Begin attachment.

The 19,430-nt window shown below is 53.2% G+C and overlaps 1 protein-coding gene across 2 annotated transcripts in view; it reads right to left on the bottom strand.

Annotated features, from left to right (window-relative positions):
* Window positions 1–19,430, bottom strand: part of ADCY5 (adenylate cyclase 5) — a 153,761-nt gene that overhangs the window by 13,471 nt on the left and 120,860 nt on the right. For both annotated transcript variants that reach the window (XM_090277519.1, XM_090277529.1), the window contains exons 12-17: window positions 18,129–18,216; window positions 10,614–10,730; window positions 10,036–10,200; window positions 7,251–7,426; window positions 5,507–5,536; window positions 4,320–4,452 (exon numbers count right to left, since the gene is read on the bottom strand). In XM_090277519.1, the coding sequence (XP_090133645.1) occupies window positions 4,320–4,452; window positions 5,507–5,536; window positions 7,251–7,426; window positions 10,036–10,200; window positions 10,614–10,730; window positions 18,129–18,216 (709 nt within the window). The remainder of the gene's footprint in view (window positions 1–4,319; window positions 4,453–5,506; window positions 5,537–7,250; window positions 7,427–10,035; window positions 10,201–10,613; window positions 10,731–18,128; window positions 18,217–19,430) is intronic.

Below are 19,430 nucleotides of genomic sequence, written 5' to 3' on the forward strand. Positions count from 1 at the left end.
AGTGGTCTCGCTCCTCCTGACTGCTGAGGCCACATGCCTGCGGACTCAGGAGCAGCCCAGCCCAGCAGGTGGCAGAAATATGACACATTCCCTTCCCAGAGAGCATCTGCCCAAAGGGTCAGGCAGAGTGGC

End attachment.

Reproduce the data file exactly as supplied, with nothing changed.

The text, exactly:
The 19,430-nt window shown below is 53.2% G+C and overlaps 1 protein-coding gene across 2 annotated transcripts in view; it reads right to left on the bottom strand.

Annotated features, from left to right (window-relative positions):
* Window positions 1–19,430, bottom strand: part of ADCY5 (adenylate cyclase 5) — a 153,761-nt gene that overhangs the window by 13,471 nt on the left and 120,860 nt on the right. For both annotated transcript variants that reach the window (XM_090277519.1, XM_090277529.1), the window contains exons 12-17: window positions 18,129–18,216; window positions 10,614–10,730; window positions 10,036–10,200; window positions 7,251–7,426; window positions 5,507–5,536; window positions 4,320–4,452 (exon numbers count right to left, since the gene is read on the bottom strand). In XM_090277519.1, the coding sequence (XP_090133645.1) occupies window positions 4,320–4,452; window positions 5,507–5,536; window positions 7,251–7,426; window positions 10,036–10,200; window positions 10,614–10,730; window positions 18,129–18,216 (709 nt within the window). The remainder of the gene's footprint in view (window positions 1–4,319; window positions 4,453–5,506; window positions 5,537–7,250; window positions 7,427–10,035; window positions 10,201–10,613; window positions 10,731–18,128; window positions 18,217–19,430) is intronic.

Below are 19,430 nucleotides of genomic sequence, written 5' to 3' on the forward strand. Positions count from 1 at the left end.
AGTGGTCTCGCTCCTCCTGACTGCTGAGGCCACATGCCTGCGGACTCAGGAGCAGCCCAGCCCAGCAGGTGGCAGAAATATGACACATTCCCTTCCCAGAGAGCATCTGCCCAAAGGGTCAGGCAGAGTGGC